This article addresses the nature of the teaching and learning process, the consequences this has for CPD and the potential for particular approaches to CPD to make a practical and strategic contribution to the future of the profession.

 

Future perfect

Alan McFadden.

Abstract:

An increasingly test based culture means that school performance is ascertained by very limited measures. Both the current and previous governments have subscribed to the same wrong-headed idea that the effectiveness of what is put into a school can be evaluated simply by what comes out. “Wrong-headed” because what comes out is being measured solely by the results of external assessment: SATs, GCSEs or AS and A levels. In this article the author examines the effect that this culture is having on both pupils and teachers and sets out his thoughts on how we can raise standards for all pupils.

 

Literacy for the future

Sue Palmer.

Abstract:

Literacy in the future will make higher demands on oracy skills, particularly the ability to speak in a “literate” way. This article looks at how current practice in primary schools may be contributing to, but also inhibiting, the development of such skills. It also considers the effects of changes in primary school staffing policies on the spoken language models available to children.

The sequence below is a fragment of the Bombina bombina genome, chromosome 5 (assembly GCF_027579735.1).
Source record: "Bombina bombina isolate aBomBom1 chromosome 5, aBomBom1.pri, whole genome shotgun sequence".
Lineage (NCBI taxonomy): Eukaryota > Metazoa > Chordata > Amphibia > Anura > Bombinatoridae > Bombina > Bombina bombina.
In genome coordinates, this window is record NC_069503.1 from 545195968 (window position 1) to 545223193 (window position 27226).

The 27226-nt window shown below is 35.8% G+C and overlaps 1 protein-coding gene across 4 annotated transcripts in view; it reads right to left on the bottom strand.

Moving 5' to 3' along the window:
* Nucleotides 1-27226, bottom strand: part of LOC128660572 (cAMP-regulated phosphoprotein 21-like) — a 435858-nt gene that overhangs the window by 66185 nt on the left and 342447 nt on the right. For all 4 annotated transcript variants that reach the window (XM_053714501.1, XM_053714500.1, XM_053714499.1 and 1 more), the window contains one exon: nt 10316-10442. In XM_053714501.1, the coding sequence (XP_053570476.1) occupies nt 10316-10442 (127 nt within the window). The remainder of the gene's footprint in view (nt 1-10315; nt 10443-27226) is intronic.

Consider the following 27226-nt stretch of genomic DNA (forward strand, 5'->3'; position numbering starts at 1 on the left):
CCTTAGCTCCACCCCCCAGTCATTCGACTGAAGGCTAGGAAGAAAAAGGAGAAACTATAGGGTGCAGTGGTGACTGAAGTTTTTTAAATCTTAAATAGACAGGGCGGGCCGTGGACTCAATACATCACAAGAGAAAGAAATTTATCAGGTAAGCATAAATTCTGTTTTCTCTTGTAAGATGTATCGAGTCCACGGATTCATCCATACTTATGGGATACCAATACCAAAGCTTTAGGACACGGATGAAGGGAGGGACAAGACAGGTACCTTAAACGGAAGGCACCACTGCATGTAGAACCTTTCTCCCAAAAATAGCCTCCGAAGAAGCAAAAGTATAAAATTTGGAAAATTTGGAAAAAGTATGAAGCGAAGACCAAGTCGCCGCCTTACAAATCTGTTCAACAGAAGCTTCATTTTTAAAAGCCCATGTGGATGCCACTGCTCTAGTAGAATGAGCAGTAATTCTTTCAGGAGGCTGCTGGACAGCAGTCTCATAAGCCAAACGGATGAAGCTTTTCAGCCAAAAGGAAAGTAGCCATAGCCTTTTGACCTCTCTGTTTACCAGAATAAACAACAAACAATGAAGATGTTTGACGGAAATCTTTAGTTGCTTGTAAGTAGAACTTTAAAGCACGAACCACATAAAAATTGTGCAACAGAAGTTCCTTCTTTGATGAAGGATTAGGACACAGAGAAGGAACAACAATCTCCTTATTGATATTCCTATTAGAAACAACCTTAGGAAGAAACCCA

Gender stereotyping and primary schools: moving the agenda on

Christine Skelton.

Abstract:

This article explores how many of the current approaches taken to tackle boys’ under-achievement are unhelpful in breaking down gender stereotypes. It reviews the outcomes of nearly 30 years of equal opportunities policies in schools for pupils and teachers. An alternative approach, based on gender relational theory, is suggested in order to challenge boys’ and girls’ ideas of what it means to be a “proper boy” or “proper girl”.

 

The needs and priorities of future teachers – a psychological perspective

Jane Phillips.

Abstract:

In a fast changing world, some future needs and priorities will change dramatically but many will remain precisely as they are today. People have a need for both stability and change. Governors have an interest because governing bodies have both a strategic role and a duty of care to employees at their school. Knowledge of chaos theory and scenario planning can give insights into possible futures. Knowledge of the psychological impact of change can give people the tools they need to embrace beneficial change. If head, staff and governors together take control of their destiny, they can be party to inventing the future for their school.